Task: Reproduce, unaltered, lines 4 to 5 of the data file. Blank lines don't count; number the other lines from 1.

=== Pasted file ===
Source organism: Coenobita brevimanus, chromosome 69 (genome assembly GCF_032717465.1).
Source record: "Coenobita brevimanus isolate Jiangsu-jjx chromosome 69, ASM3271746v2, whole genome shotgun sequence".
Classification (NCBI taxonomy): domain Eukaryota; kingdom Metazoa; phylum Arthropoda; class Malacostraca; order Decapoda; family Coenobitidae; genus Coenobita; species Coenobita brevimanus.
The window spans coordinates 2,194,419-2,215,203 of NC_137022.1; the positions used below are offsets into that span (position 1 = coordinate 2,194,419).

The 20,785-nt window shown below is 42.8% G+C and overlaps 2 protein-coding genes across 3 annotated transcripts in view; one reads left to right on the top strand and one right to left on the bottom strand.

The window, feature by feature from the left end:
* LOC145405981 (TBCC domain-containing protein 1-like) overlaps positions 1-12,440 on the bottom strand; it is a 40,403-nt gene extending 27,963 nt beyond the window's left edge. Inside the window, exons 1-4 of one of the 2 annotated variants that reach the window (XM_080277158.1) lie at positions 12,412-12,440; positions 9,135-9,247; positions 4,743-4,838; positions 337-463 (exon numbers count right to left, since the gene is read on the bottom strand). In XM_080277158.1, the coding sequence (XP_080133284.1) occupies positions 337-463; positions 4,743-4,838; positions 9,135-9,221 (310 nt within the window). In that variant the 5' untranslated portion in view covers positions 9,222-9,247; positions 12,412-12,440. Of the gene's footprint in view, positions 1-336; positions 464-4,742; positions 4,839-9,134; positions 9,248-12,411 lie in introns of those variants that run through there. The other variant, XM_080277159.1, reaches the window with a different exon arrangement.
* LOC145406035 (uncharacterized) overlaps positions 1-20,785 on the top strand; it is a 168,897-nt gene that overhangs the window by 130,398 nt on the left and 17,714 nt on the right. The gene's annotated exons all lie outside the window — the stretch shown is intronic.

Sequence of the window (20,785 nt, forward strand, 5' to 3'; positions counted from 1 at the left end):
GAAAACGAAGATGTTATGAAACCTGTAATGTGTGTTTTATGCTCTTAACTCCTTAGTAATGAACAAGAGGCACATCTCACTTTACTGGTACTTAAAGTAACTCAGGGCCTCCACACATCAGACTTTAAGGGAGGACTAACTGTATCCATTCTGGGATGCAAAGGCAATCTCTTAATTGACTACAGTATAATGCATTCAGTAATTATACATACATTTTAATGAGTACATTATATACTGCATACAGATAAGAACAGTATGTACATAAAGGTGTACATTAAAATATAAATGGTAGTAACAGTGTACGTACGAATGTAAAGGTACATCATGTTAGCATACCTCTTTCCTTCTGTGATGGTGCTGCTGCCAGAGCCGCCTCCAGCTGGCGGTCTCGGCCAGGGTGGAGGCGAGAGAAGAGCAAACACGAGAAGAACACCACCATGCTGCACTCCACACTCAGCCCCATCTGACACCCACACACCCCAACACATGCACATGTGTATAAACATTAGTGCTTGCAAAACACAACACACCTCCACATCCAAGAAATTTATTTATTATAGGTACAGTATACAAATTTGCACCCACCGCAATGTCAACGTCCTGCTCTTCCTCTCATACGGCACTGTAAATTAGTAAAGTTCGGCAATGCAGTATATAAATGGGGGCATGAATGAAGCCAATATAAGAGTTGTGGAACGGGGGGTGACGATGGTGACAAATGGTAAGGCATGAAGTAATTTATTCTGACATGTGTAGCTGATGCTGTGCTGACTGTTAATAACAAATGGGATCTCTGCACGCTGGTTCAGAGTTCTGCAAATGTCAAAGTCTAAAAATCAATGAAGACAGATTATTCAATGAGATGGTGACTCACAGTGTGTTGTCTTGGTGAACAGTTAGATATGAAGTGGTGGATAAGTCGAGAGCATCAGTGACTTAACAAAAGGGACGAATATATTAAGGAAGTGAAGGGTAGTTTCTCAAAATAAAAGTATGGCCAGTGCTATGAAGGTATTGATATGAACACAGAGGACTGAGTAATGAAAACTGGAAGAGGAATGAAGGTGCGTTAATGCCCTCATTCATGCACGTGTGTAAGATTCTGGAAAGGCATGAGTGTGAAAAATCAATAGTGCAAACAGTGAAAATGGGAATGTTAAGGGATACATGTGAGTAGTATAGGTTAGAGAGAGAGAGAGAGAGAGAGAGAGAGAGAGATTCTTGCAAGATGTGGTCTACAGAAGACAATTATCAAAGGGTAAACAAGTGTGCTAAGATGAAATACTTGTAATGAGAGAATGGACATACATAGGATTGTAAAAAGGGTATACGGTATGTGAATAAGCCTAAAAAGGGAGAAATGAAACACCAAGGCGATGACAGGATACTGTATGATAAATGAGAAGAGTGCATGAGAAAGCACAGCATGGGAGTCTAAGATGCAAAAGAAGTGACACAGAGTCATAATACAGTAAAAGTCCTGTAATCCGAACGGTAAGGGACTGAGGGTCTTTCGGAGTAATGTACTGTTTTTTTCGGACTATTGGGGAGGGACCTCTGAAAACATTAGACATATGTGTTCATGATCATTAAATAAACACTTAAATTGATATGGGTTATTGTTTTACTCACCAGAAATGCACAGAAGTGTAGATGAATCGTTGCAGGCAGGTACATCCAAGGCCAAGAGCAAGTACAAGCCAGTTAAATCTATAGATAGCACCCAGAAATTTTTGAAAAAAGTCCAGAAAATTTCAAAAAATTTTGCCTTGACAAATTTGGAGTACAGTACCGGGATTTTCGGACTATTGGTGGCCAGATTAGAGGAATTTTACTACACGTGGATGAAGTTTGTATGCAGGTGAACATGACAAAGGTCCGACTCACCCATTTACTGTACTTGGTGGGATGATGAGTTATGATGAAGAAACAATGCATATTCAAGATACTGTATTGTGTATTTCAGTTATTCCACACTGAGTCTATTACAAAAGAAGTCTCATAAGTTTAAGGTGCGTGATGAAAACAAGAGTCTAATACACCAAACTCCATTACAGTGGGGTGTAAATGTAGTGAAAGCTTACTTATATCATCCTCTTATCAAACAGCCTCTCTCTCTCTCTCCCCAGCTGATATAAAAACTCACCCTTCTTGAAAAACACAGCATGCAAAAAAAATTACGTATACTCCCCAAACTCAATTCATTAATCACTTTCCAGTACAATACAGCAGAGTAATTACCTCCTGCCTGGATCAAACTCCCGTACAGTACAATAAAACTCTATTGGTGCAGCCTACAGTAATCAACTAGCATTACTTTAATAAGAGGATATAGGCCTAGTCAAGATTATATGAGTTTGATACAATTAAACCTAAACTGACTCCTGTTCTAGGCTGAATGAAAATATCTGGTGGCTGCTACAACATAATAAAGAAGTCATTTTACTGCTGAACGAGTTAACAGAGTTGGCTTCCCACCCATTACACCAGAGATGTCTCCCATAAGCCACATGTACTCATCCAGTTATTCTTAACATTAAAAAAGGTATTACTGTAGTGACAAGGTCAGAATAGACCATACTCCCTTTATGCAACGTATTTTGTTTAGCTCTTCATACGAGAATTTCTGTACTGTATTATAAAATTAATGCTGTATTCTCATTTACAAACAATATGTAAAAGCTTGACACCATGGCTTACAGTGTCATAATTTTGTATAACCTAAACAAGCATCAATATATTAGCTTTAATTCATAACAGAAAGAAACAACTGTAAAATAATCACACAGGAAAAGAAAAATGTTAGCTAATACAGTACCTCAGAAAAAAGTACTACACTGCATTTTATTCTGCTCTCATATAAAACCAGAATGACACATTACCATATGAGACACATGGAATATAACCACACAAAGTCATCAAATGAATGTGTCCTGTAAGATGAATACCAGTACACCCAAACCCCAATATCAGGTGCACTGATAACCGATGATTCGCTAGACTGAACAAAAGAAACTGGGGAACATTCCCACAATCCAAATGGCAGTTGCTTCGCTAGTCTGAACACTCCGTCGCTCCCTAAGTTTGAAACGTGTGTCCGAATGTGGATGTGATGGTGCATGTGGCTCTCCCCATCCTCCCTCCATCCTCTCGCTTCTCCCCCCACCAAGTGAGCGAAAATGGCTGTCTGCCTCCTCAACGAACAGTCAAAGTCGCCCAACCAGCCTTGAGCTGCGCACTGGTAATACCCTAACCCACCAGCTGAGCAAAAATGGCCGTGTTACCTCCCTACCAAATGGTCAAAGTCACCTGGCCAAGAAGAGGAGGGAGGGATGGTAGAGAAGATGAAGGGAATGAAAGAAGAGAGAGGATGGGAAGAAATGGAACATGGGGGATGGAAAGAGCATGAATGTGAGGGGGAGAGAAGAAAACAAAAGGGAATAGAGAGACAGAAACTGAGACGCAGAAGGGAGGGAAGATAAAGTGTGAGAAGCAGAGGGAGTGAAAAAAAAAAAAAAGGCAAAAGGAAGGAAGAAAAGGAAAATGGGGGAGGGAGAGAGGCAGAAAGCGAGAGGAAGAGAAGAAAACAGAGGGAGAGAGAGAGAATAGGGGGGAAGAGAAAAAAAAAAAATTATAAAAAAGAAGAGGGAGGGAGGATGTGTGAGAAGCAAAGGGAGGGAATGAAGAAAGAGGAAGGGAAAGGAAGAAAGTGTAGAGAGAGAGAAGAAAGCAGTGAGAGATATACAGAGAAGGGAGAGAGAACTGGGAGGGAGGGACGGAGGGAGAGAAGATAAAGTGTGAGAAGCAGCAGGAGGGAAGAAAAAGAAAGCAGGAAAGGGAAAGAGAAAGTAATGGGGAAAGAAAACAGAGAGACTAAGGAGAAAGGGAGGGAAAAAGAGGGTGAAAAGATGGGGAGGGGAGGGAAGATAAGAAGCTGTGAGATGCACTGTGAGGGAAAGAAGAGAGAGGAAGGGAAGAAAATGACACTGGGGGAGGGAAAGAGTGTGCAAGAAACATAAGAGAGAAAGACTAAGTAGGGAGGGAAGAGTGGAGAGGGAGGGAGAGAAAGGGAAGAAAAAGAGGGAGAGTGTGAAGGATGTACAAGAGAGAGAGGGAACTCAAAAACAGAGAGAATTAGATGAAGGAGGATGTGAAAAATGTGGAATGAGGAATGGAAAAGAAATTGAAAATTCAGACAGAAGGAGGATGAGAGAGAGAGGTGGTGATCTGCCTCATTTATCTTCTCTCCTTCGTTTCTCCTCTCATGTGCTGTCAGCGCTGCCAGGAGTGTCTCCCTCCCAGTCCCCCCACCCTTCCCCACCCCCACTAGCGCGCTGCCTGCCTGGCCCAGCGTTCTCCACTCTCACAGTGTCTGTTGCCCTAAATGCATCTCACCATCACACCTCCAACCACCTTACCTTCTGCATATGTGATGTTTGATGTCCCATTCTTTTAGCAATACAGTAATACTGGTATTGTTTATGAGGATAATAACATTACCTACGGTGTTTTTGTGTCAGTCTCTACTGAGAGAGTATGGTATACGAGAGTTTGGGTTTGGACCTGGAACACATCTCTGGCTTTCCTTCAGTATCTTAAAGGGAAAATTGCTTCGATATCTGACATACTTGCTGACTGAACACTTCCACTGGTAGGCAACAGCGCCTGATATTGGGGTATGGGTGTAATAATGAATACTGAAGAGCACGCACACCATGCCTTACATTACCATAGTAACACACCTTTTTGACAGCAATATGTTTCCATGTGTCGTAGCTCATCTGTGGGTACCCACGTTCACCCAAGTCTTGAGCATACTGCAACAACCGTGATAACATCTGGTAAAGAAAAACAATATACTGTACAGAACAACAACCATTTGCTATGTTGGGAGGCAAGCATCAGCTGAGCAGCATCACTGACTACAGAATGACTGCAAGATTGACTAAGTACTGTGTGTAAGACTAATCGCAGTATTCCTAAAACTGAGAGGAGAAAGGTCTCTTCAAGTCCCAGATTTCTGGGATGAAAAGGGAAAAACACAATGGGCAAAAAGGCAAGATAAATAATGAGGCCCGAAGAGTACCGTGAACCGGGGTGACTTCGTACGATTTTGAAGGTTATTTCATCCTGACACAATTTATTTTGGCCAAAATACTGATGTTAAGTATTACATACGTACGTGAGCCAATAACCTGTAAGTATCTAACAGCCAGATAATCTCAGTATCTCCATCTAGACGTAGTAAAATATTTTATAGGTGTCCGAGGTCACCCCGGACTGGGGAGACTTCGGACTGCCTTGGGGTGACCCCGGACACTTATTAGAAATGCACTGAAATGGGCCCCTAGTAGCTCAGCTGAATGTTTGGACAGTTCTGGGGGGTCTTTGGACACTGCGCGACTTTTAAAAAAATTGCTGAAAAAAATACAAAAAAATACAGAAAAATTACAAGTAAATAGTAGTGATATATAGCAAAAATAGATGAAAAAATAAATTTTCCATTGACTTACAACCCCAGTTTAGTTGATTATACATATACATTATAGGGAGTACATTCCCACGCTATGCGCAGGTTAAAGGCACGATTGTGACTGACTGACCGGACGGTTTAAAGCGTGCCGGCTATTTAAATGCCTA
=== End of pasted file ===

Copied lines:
The window spans coordinates 2,194,419-2,215,203 of NC_137022.1; the positions used below are offsets into that span (position 1 = coordinate 2,194,419).

The 20,785-nt window shown below is 42.8% G+C and overlaps 2 protein-coding genes across 3 annotated transcripts in view; one reads left to right on the top strand and one right to left on the bottom strand.